Hurricane Dorian has already devastated the Bahamas. It’s now threatening the East Coast with damaging wind and rains. Even though it’s been downgraded to a category 2 hurricane it’s still expected to cause major damage to Florida, Georgia, and the Carolinas. Victims of the hurricane, whether in the US or the Caribbean, will be looking to charitable donations to help rebuild what they’ve lost from the storm. While it’s always a good idea to donate to those in need you should always be careful about who you’re donating to. As we’ve been saying, natural disasters tend to bring out any number of con artists and scammers and they often tend to pose as charities.

    Both the Florida Attorney General’s Office and the Better Business Bureau are warning those willing to donate to not fall for phony charities. Robocallers will soon be hitting up unsuspecting people asking for donations for storm relief. They’re hoping that people are willing to pay the first person who comes along asking for money. Too often people are willing to do this. While the donators’ hearts are in the right place it doesn’t help those in need.

    Florida has set up the Fresh From Florida website to help you pick a legitimate charity. Meanwhile, the BBB has Give.org to guide you to the best charity suited for you and the victims of the storm.

    Some more tips to avoid charity scams include not paying a supposed charity with gift cards or wire transfers as these are the most common tools scammers use to take your money. Also, beware of crowdfunding sites that give vague statements about who the money is going to. If they something along the lines of the money is going to the ‘victims of Hurricane Dorian’ without citing a specific charity the odds are likely it is a scam.

     
  • Geebo 8:15 am on August 26, 2019 Permalink | Reply
    Tags: , charity scam, fallen officer, ,   

    Scam takes advantage of fallen police officer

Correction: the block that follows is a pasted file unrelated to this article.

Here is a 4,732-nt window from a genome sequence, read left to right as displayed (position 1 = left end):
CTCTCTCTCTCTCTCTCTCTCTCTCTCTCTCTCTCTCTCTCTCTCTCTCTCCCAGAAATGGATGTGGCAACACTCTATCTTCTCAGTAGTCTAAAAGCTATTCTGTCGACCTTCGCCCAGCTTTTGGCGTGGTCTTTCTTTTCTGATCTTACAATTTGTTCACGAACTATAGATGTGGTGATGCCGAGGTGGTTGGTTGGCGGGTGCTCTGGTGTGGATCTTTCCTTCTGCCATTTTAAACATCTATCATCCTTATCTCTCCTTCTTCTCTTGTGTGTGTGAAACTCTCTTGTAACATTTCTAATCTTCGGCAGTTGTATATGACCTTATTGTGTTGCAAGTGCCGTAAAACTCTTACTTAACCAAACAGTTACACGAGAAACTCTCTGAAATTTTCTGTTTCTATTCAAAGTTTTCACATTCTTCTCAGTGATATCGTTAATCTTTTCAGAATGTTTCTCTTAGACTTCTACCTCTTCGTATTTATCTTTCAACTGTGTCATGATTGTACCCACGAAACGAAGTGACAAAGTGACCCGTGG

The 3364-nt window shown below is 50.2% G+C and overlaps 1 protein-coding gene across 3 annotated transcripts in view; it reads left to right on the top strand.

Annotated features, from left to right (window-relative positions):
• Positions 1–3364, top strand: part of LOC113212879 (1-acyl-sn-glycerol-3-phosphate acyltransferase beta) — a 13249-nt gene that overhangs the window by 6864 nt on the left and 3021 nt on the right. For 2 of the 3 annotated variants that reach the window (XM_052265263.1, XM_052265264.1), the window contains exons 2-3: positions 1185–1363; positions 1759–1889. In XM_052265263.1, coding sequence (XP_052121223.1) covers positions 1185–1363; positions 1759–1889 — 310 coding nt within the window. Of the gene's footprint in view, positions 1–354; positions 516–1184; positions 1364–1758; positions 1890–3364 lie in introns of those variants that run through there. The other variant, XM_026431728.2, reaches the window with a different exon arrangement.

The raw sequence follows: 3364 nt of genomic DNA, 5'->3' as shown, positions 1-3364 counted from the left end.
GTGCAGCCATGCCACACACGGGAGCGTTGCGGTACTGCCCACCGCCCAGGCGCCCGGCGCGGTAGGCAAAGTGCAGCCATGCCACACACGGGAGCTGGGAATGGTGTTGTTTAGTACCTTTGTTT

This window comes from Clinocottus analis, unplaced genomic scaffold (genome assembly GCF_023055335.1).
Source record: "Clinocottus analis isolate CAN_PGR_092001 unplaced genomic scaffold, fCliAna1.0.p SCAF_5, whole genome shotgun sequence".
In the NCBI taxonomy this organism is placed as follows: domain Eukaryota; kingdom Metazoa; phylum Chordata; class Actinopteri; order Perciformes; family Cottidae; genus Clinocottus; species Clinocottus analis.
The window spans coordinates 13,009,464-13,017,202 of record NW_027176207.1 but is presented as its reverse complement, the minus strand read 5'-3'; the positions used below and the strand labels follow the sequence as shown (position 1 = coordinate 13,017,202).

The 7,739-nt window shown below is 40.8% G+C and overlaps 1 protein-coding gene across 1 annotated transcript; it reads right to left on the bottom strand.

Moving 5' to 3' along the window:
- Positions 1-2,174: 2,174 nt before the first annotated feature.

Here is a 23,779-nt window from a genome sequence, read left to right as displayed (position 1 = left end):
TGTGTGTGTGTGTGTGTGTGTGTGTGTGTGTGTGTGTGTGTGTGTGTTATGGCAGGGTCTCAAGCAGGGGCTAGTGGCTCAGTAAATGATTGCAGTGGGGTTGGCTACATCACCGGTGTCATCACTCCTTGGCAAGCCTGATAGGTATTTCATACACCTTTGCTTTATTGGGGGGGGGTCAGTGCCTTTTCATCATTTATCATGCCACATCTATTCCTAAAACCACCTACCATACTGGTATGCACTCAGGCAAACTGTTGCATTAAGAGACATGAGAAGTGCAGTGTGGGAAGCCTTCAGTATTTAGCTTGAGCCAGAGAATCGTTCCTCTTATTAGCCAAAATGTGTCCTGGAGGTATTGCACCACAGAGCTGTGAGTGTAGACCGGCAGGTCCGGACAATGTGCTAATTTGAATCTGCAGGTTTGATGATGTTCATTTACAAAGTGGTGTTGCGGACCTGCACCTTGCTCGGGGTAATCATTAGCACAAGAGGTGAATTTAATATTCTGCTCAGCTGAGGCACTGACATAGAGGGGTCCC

Scam takes advantage of fallen police officer

    We’ve posted about some pretty reprehensible scams in the past. Some of the ones that come to mind are the scam that threatens your family with violence, the scam that targeted victims of a devastating forest fire, and the grandparent scam. All of the scams mentioned are designed to take advantage of people’s emotions when they’re at their most vulnerable moments. Now, a scam has popped up that tries to prey on people’s generosity while they’re trying to heal from a great loss in their community.

    In Illinois, a State Trooper was killed in the line of duty this past Friday. 33-year-old father of three and 10 year veteran of the force, Nick Hopkins was shot and killed while trying to serve a warrant in East St. Louis. Within a day of his passing, scammers were already trying to solicit funds from people in Trooper Hopkins name. While it wasn’t mentioned in the report we’ve read, we can only imagine that this was done through social media in order to maximize the number of people who could see the posts in such a short amount of time. The only official channel where donations can be made for Tropper Hopkins is through the Illinois State Police Heritage Foundation.

    Police and fire departments have unfortunately long been the unwilling pawns in a number of scams. Most involve the scammers calling victims claiming to collect donations for any number of first responder foundations. Often, these scammers will try to pressure you into making a donation. Legitimate charities will be happy to get a donation at any time and will let you take your time to think about it. If you want to donate to any first responder charity, the best way to find out where to donate is to call that department specifically at their non-emergency business number.